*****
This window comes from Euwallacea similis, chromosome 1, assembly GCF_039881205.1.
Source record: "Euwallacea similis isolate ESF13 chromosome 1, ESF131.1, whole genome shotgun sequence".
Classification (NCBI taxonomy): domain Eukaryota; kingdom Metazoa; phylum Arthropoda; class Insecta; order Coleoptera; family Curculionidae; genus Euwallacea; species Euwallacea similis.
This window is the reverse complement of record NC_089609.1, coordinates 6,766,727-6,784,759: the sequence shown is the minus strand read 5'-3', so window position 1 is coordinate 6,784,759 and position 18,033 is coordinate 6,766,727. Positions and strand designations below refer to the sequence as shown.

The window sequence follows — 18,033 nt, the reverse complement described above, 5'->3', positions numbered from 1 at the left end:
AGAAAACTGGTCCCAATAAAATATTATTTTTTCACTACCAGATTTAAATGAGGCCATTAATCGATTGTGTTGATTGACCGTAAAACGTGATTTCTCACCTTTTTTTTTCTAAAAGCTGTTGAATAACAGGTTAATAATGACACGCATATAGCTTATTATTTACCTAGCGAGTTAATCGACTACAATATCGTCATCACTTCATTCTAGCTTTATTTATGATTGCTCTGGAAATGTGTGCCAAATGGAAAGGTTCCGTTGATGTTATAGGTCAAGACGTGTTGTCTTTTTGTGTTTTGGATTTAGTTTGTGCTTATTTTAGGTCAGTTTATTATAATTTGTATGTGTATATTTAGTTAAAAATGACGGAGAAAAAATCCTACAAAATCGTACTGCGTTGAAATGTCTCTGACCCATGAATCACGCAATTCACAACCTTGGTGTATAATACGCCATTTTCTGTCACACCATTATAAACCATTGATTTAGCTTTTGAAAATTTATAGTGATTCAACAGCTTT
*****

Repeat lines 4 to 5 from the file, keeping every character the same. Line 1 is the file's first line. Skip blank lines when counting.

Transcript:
This window is the reverse complement of record NC_089609.1, coordinates 6,766,727-6,784,759: the sequence shown is the minus strand read 5'-3', so window position 1 is coordinate 6,784,759 and position 18,033 is coordinate 6,766,727. Positions and strand designations below refer to the sequence as shown.

The window sequence follows — 18,033 nt, the reverse complement described above, 5'->3', positions numbered from 1 at the left end: